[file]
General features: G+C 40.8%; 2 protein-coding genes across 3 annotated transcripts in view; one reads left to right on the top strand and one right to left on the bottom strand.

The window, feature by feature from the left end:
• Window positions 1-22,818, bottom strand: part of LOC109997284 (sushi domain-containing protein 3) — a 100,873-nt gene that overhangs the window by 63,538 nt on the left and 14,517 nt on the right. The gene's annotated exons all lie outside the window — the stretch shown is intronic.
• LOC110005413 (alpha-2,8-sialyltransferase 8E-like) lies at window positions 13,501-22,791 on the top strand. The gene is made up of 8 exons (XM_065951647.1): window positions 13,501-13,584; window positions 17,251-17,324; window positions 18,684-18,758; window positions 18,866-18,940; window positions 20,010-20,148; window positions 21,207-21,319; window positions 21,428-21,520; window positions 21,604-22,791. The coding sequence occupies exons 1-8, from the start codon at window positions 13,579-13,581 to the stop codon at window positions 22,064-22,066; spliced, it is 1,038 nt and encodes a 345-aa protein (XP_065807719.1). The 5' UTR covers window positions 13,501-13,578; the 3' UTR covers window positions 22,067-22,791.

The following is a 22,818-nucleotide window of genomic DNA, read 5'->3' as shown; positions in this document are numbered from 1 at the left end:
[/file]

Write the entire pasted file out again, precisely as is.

General features: G+C 40.8%; 2 protein-coding genes across 3 annotated transcripts in view; one reads left to right on the top strand and one right to left on the bottom strand.

The window, feature by feature from the left end:
• Window positions 1-22,818, bottom strand: part of LOC109997284 (sushi domain-containing protein 3) — a 100,873-nt gene that overhangs the window by 63,538 nt on the left and 14,517 nt on the right. The gene's annotated exons all lie outside the window — the stretch shown is intronic.
• LOC110005413 (alpha-2,8-sialyltransferase 8E-like) lies at window positions 13,501-22,791 on the top strand. The gene is made up of 8 exons (XM_065951647.1): window positions 13,501-13,584; window positions 17,251-17,324; window positions 18,684-18,758; window positions 18,866-18,940; window positions 20,010-20,148; window positions 21,207-21,319; window positions 21,428-21,520; window positions 21,604-22,791. The coding sequence occupies exons 1-8, from the start codon at window positions 13,579-13,581 to the stop codon at window positions 22,064-22,066; spliced, it is 1,038 nt and encodes a 345-aa protein (XP_065807719.1). The 5' UTR covers window positions 13,501-13,578; the 3' UTR covers window positions 22,067-22,791.

The following is a 22,818-nucleotide window of genomic DNA, read 5'->3' as shown; positions in this document are numbered from 1 at the left end: